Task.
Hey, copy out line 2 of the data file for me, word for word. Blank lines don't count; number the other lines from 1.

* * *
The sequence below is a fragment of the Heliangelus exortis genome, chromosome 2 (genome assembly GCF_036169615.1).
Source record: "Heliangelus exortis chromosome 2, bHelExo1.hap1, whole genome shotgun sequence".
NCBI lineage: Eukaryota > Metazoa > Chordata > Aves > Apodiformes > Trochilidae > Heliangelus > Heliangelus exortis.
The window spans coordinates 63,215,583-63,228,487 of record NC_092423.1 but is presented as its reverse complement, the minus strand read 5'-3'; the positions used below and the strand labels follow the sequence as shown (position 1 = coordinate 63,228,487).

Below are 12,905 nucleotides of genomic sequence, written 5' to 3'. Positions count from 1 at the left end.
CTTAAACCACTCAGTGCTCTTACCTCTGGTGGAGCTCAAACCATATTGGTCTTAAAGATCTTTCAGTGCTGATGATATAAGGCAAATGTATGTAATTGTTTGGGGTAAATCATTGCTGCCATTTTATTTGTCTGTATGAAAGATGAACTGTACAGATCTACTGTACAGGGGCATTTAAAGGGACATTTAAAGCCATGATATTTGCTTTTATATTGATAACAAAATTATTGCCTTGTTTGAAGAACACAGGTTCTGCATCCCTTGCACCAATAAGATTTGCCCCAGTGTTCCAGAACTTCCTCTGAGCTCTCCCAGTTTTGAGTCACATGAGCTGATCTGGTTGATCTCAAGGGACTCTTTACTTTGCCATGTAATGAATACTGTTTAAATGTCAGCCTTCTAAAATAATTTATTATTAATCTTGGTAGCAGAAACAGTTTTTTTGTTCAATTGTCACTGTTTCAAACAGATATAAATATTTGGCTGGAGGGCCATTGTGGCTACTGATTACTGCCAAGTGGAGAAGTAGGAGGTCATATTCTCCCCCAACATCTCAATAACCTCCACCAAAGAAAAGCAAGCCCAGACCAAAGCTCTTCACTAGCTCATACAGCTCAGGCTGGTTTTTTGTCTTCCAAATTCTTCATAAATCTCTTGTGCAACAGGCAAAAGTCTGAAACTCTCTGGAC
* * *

Source record: "Heliangelus exortis chromosome 2, bHelExo1.hap1, whole genome shotgun sequence".